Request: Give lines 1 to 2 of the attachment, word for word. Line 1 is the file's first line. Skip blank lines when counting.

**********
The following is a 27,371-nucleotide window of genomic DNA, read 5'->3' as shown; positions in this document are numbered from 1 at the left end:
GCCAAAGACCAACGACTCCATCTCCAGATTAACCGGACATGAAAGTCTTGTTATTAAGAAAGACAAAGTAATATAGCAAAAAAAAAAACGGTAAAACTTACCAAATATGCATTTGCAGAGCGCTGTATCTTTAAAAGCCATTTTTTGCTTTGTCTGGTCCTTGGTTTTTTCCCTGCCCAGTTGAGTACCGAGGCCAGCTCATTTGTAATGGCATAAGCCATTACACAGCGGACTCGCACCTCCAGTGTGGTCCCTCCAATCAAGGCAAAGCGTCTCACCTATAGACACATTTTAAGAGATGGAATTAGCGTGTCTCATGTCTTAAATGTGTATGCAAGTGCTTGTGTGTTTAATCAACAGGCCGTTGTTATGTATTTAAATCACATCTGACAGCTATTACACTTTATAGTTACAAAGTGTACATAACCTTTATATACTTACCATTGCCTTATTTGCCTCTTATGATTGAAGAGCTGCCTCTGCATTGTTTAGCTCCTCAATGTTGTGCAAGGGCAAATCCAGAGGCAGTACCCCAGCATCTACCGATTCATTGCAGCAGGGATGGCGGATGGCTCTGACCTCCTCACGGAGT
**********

The following is a 27,371-nucleotide window of genomic DNA, read 5'->3' as shown; positions in this document are numbered from 1 at the left end:
GCCAAAGACCAACGACTCCATCTCCAGATTAACCGGACATGAAAGTCTTGTTATTAAGAAAGACAAAGTAATATAGCAAAAAAAAAAACGGTAAAACTTACCAAATATGCATTTGCAGAGCGCTGTATCTTTAAAAGCCATTTTTTGCTTTGTCTGGTCCTTGGTTTTTTCCCTGCCCAGTTGAGTACCGAGGCCAGCTCATTTGTAATGGCATAAGCCATTACACAGCGGACTCGCACCTCCAGTGTGGTCCCTCCAATCAAGGCAAAGCGTCTCACCTATAGACACATTTTAAGAGATGGAATTAGCGTGTCTCATGTCTTAAATGTGTATGCAAGTGCTTGTGTGTTTAATCAACAGGCCGTTGTTATGTATTTAAATCACATCTGACAGCTATTACACTTTATAGTTACAAAGTGTACATAACCTTTATATACTTACCATTGCCTTATTTGCCTCTTATGATTGAAGAGCTGCCTCTGCATTGTTTAGCTCCTCAATGTTGTGCAAGGGCAAATCCAGAGGCAGTACCCCAGCATCTACCGATTCATTGCAGCAGGGATGGCGGATGGCTCTGACCTCCTCACGGAGT